David Bourget (Western Ontario)
David Chalmers (ANU, NYU)
Rafael De Clercq
Ezio Di Nucci
Jonathan Jenkins Ichikawa
Jack Alan Reynolds
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Journal of Ethics 4 (3):257-282 (2000)
This paper examines two central arguments raised byfeminist theorists against the coherence andconsistency of political liberalisms, a recentrecasting of liberal theories of justice. They arguethat due to political liberalisms'' uncritical relianceon a political/personal distinction, they permit theinstitution of the family to take sexist and illiberalforms thus undermining its own aims and politicalproject. Political liberalisms'' tolerance of a widerange of family forms result in two fatalinconsistences. Firstly, it retards or completelyprevents women from developing the necessary politicalsense of self required for citizenship, and secondly,it prevents children from acquiring the requisitepolitical virtues and sense of justice necessary forthe viability and long-term stability of such asociety. In the paper, I argue that despite theirinitial appeal these feminist criticisms are notcompelling. Firstly, they misunderstand what politicalliberalisms mean by unjust family forms, secondly,they trade on a misunderstanding of thepolitical/personal distinction and, finally, they makequestionable empirical claims about the effects of theilliberal family on a viable political conception ofjustice.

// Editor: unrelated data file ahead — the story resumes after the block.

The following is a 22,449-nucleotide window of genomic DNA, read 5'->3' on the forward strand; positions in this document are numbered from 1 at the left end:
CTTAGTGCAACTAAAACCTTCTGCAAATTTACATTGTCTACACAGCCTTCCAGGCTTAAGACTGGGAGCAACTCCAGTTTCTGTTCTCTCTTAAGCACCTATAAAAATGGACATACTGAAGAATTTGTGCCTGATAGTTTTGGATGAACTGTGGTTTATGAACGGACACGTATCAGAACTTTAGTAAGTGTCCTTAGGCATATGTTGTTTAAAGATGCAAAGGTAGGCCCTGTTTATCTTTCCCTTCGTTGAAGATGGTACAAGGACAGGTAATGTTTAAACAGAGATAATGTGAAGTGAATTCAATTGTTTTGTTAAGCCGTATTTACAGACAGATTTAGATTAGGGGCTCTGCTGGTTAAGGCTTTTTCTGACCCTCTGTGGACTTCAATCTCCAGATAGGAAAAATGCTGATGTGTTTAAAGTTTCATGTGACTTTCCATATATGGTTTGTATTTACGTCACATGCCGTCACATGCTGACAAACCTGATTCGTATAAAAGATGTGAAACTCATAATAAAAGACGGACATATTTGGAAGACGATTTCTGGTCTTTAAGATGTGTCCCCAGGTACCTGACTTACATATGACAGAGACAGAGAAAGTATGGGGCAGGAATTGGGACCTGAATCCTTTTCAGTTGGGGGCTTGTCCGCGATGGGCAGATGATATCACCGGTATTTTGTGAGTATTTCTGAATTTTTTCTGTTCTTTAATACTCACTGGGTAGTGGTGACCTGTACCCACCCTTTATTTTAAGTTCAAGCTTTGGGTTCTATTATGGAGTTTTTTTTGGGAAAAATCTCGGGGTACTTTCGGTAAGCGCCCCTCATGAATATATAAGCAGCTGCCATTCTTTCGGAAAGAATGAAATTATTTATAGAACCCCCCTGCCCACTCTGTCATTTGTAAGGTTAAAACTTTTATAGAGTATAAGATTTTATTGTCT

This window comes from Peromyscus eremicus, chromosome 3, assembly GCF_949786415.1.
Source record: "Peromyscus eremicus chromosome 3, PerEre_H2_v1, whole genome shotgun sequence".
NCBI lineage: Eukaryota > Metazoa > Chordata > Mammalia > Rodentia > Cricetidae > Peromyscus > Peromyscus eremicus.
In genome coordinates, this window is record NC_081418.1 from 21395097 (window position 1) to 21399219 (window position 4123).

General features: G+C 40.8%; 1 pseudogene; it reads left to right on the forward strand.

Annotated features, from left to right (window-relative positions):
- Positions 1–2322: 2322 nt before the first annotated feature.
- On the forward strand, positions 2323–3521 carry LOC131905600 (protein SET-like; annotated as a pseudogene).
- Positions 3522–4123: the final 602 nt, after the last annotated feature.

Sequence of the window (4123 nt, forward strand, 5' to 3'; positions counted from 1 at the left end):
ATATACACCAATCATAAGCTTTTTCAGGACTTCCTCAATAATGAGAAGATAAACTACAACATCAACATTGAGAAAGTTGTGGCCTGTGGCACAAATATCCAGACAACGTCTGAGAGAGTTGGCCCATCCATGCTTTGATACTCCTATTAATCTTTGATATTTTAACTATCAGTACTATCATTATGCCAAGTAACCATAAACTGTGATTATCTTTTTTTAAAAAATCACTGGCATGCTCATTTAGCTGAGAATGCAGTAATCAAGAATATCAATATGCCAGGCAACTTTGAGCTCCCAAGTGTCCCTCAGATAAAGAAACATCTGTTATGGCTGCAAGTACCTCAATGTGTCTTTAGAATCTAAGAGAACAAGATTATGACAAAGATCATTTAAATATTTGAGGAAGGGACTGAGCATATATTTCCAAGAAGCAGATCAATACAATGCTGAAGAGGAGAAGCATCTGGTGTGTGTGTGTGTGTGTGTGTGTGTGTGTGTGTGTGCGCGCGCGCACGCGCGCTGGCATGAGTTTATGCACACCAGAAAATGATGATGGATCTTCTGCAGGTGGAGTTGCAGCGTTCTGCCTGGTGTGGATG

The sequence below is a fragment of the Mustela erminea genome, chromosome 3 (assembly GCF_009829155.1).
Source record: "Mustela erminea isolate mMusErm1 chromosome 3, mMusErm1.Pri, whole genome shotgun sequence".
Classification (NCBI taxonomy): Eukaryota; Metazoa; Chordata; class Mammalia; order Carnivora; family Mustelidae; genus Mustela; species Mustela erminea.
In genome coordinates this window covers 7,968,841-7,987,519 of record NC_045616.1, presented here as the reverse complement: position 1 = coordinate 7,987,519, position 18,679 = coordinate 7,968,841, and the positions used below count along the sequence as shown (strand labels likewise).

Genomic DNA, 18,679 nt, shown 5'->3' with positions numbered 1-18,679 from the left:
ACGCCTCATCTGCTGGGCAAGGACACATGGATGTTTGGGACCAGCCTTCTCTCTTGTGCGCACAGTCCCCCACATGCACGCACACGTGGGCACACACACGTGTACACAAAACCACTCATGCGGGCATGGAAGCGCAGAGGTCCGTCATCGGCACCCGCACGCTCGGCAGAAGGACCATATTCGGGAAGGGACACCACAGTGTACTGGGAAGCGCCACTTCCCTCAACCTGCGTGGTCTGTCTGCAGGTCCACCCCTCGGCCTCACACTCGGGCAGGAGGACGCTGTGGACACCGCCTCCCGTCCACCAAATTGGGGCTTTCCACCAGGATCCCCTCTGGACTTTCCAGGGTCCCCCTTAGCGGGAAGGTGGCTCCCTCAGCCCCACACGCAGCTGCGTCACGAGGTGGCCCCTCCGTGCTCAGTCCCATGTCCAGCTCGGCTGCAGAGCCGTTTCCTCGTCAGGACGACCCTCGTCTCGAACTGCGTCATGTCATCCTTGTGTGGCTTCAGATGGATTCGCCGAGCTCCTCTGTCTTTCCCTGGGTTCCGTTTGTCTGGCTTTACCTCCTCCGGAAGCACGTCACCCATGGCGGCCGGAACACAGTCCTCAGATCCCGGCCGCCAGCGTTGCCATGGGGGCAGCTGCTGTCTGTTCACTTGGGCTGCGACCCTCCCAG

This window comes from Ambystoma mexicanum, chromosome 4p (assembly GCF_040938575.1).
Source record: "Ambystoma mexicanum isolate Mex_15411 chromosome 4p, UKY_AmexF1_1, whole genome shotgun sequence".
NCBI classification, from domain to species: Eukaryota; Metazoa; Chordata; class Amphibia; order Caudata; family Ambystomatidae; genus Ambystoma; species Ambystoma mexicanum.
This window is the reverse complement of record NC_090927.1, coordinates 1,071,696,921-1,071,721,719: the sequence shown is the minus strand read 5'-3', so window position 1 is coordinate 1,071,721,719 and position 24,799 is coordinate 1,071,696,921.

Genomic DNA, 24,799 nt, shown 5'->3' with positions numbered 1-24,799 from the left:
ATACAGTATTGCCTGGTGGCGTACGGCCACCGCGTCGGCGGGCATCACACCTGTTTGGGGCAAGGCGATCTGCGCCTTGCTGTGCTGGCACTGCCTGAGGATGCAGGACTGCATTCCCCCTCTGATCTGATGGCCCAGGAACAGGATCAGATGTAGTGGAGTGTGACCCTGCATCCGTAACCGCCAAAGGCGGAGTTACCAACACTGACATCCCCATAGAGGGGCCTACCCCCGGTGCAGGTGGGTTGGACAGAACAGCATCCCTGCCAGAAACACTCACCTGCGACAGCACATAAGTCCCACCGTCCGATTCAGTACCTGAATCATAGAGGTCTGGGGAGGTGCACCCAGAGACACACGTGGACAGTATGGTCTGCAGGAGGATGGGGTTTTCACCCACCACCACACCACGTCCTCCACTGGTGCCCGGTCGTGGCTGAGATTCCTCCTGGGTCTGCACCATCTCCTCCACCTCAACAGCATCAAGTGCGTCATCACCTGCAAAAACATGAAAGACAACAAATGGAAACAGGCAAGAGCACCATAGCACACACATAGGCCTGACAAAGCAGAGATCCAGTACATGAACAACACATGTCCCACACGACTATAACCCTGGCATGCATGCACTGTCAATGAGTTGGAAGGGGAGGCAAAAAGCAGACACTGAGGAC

|Keywords||family feminism justice Okin political liberalism public/private distinction Rawls|
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Citations of this work BETA
Xavier Landes & Morten Ebbe Juul Nielsen (2012). Intra-Family Inequality and Justice. Dialogue 51 (3):437-466.
Ryan Reed (2013). Are the Kids Alright? Rawls, Adoption, and Gay Parents. Ethical Theory and Moral Practice 16 (5):969-982.
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